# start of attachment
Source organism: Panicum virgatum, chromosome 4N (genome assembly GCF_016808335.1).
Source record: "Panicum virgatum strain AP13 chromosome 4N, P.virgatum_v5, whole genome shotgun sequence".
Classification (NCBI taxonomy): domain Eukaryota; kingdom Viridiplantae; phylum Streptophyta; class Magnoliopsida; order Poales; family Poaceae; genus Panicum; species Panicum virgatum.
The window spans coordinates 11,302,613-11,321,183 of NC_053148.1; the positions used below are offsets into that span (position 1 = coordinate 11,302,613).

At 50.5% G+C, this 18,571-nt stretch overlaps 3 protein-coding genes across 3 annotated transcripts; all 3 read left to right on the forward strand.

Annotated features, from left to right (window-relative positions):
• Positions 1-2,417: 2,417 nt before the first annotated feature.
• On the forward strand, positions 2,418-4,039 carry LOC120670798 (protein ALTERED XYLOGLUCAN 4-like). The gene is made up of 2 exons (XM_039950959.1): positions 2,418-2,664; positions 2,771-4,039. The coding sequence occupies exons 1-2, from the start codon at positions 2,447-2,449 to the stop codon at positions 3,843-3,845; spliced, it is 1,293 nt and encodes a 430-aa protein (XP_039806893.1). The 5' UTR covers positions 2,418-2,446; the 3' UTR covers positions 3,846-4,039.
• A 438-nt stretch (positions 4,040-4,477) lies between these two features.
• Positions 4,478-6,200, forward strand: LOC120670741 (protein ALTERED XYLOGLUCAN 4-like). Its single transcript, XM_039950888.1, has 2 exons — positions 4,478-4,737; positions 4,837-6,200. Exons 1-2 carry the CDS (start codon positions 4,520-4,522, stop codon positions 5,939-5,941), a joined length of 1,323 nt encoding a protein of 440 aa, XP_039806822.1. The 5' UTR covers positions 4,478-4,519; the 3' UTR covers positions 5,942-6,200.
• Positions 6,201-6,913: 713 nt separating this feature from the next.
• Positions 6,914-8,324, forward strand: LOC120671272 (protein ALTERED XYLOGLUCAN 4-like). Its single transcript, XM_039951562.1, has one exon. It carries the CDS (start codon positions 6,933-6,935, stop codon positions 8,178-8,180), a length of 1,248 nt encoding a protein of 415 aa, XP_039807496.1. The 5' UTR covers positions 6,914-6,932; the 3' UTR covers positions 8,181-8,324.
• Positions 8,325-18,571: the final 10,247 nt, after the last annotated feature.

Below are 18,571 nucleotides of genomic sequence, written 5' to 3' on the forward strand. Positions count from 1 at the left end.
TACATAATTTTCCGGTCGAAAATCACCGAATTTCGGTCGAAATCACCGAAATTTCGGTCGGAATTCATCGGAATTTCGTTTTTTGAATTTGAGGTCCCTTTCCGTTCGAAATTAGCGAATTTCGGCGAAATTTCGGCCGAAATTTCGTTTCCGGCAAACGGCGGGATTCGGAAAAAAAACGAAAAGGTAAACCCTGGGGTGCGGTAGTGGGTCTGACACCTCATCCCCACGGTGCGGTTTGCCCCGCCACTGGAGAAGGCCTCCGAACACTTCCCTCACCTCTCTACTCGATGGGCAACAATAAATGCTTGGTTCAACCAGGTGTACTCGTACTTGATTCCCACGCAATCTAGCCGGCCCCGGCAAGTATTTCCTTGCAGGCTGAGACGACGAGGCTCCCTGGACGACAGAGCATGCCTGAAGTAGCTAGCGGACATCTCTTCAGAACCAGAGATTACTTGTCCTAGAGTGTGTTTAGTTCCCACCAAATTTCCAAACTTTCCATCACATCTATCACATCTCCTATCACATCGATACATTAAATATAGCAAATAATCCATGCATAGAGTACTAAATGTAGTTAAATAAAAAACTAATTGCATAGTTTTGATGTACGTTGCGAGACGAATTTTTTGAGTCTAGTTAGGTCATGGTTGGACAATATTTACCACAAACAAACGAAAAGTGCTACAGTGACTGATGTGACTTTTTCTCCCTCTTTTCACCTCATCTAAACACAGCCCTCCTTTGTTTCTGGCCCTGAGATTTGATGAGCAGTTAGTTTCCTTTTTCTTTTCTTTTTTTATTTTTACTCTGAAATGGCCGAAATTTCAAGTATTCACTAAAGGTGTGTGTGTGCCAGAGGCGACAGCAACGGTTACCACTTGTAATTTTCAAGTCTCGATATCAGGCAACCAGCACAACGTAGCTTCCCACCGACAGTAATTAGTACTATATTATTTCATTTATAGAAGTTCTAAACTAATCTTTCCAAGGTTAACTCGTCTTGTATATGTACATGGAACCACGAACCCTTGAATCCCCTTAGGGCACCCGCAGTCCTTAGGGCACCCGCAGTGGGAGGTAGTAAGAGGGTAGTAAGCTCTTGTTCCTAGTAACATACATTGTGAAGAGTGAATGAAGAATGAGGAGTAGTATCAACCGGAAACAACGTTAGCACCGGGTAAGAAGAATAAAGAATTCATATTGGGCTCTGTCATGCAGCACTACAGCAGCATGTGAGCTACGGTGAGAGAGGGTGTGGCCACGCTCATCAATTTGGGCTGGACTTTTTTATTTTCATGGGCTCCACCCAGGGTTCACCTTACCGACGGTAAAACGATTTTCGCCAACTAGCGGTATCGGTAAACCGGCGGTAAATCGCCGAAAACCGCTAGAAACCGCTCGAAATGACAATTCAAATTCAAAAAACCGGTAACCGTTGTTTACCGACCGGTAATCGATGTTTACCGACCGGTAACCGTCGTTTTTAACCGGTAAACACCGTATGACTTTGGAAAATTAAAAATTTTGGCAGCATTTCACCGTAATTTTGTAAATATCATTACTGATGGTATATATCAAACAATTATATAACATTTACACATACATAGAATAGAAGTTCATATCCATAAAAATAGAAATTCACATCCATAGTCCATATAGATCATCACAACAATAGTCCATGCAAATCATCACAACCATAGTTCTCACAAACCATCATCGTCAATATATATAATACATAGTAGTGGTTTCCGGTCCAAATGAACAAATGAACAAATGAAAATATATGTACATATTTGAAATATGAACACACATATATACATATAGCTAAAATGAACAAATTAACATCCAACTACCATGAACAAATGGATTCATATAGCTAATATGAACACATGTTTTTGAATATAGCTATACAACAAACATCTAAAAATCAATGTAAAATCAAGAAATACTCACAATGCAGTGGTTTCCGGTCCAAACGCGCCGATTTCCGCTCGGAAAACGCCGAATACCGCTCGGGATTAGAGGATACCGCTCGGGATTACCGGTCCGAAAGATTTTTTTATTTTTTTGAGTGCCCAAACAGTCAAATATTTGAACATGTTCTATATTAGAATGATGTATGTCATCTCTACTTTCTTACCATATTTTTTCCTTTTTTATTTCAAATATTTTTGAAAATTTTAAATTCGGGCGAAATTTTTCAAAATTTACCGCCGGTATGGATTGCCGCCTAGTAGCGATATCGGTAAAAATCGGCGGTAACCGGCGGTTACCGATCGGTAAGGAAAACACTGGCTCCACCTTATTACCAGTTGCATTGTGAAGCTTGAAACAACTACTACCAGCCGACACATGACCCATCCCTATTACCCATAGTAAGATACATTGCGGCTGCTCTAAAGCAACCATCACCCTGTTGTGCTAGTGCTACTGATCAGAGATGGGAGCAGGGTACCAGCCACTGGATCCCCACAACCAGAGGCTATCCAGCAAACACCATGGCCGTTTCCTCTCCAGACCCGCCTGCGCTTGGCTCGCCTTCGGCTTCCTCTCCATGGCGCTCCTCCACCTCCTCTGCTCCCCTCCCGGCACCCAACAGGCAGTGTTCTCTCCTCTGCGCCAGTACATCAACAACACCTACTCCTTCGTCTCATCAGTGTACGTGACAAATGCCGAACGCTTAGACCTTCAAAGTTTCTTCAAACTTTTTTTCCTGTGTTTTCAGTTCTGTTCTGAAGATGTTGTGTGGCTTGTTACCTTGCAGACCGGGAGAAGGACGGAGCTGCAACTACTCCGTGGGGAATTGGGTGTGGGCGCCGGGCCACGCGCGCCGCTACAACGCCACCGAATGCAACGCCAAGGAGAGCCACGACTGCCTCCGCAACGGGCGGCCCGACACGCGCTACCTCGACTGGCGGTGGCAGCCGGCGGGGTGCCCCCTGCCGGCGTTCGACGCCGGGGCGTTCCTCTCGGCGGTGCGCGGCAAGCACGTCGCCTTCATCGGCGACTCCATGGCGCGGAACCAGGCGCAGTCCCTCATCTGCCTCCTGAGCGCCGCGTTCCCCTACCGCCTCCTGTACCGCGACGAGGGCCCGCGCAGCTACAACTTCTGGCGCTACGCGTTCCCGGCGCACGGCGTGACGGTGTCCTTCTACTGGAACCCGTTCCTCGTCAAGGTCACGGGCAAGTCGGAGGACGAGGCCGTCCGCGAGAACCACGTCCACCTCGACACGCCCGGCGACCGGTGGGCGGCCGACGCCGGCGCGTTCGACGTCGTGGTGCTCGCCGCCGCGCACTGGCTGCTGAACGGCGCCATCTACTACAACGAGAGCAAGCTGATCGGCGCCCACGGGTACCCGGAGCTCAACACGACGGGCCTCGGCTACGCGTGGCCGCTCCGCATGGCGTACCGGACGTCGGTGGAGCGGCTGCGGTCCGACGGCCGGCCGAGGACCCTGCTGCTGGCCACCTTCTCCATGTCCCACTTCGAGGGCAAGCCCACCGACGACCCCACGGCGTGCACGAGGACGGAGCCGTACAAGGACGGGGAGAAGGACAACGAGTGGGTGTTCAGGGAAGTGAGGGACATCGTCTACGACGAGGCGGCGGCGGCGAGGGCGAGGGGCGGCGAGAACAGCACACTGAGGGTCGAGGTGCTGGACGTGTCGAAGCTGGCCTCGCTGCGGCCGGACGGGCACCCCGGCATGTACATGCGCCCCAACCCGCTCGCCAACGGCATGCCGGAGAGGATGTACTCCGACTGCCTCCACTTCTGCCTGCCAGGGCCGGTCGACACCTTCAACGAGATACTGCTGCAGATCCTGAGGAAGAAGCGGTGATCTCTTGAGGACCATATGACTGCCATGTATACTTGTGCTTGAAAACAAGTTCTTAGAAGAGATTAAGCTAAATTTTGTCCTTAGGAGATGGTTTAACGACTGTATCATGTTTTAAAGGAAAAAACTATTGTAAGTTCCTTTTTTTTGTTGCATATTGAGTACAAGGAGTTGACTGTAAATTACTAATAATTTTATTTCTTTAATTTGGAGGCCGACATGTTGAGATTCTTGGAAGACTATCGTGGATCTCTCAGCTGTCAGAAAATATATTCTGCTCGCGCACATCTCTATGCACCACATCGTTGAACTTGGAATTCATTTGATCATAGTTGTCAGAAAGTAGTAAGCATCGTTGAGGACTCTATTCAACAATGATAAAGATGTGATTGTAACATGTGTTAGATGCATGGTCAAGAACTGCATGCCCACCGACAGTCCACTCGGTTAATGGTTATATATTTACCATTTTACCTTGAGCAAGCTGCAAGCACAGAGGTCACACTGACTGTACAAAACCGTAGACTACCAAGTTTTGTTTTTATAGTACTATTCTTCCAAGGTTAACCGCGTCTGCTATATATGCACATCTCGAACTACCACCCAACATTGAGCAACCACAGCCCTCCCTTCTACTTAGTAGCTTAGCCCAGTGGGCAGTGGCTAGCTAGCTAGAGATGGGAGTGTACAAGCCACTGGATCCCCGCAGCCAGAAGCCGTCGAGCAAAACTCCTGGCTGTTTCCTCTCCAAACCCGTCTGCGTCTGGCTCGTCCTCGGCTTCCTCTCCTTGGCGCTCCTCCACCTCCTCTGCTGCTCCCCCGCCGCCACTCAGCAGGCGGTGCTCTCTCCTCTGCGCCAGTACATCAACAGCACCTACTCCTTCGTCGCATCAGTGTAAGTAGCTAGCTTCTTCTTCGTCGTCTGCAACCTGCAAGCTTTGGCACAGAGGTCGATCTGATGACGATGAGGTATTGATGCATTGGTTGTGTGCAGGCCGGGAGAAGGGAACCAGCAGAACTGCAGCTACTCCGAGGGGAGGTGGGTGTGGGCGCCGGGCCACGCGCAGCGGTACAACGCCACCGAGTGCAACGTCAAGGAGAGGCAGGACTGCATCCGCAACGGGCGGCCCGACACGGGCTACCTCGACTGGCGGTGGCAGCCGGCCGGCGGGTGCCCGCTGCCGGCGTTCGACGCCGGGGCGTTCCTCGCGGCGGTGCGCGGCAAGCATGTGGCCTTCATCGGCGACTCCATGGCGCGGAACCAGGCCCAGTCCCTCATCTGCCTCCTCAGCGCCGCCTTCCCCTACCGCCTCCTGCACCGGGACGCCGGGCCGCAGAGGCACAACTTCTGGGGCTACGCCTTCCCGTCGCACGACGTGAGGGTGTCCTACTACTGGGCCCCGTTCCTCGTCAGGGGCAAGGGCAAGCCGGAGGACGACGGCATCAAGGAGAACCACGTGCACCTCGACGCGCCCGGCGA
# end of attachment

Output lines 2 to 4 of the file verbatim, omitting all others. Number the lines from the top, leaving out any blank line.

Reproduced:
Source record: "Panicum virgatum strain AP13 chromosome 4N, P.virgatum_v5, whole genome shotgun sequence".
Classification (NCBI taxonomy): domain Eukaryota; kingdom Viridiplantae; phylum Streptophyta; class Magnoliopsida; order Poales; family Poaceae; genus Panicum; species Panicum virgatum.
The window spans coordinates 11,302,613-11,321,183 of NC_053148.1; the positions used below are offsets into that span (position 1 = coordinate 11,302,613).